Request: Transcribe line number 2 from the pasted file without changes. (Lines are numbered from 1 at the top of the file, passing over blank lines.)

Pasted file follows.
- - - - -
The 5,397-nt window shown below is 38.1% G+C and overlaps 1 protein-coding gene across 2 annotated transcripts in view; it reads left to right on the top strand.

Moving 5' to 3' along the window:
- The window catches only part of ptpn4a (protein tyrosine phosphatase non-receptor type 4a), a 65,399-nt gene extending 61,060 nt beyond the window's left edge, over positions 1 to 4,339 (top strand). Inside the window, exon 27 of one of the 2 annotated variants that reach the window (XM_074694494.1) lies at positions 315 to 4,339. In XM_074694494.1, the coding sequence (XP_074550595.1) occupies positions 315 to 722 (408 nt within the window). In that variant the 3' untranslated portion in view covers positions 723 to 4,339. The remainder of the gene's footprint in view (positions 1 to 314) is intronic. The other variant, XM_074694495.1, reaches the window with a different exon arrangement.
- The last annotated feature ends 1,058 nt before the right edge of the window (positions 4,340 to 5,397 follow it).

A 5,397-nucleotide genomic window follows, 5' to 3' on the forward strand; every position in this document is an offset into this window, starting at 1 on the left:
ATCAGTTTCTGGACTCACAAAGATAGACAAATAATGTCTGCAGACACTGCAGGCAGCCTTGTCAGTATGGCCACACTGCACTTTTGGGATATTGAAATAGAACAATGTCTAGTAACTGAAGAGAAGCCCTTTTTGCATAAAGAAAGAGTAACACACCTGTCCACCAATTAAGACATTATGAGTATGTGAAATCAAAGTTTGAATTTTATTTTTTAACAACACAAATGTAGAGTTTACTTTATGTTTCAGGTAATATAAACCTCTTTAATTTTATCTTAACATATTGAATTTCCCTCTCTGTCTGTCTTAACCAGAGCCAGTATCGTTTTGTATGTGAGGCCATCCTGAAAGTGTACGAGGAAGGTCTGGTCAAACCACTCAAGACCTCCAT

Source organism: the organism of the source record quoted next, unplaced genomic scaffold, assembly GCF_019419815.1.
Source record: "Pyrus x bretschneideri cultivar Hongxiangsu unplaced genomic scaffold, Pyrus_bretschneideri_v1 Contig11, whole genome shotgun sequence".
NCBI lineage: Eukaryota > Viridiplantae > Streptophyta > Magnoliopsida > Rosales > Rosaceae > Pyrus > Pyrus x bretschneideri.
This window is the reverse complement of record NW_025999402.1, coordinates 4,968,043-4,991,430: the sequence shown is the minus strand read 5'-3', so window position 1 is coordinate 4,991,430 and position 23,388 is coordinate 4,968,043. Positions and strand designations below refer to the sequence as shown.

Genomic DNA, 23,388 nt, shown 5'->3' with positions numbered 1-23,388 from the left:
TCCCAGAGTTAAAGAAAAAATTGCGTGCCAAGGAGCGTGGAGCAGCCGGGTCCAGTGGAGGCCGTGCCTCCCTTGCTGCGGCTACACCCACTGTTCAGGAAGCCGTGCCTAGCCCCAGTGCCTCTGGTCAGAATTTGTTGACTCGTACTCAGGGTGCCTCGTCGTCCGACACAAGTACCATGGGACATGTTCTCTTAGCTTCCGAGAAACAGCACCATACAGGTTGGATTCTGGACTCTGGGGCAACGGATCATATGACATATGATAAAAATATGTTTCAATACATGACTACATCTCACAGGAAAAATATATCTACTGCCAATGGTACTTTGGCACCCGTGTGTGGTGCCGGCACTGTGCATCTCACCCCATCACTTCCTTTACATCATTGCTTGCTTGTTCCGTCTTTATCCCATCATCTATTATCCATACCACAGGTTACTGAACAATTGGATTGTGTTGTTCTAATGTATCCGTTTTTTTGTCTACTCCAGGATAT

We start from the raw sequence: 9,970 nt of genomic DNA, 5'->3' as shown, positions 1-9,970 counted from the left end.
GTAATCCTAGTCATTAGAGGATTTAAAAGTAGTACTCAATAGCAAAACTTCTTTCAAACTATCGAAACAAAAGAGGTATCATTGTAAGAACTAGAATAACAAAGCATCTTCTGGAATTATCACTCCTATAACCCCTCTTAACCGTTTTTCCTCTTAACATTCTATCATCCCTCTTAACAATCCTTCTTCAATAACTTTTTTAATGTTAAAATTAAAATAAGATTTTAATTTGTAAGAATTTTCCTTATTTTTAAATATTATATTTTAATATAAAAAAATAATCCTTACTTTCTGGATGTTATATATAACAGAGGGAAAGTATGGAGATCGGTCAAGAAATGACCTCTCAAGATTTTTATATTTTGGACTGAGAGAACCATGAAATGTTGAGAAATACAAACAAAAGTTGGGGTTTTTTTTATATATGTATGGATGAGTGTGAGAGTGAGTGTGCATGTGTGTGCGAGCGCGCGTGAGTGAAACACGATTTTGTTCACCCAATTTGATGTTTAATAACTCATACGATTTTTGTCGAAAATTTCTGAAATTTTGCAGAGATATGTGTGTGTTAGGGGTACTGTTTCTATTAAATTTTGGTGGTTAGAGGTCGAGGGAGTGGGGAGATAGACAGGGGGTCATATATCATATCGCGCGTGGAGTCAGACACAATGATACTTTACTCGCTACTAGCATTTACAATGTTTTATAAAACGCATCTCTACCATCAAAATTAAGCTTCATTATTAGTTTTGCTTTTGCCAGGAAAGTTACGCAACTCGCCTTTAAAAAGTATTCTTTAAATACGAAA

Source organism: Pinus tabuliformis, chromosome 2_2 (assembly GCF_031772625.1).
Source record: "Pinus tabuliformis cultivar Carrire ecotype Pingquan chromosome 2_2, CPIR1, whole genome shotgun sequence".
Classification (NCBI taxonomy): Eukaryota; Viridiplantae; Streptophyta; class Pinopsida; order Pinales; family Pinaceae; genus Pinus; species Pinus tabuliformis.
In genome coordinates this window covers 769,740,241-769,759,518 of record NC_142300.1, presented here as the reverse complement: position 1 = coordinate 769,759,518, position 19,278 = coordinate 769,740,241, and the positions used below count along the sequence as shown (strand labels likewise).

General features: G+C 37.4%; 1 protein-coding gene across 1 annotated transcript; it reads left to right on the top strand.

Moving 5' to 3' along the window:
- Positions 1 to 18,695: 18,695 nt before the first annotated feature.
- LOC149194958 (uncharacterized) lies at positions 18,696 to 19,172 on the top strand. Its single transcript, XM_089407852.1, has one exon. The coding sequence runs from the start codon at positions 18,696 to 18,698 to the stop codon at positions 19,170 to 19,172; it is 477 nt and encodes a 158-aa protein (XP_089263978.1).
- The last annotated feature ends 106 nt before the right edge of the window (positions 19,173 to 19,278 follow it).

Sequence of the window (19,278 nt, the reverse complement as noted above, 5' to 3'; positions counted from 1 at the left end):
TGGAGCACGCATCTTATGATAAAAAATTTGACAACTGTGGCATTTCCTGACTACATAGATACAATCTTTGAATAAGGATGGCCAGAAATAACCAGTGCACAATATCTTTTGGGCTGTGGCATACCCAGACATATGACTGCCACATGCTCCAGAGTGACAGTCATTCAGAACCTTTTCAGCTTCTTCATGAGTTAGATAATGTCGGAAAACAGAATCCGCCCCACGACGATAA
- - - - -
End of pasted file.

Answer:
Moving 5' to 3' along the window: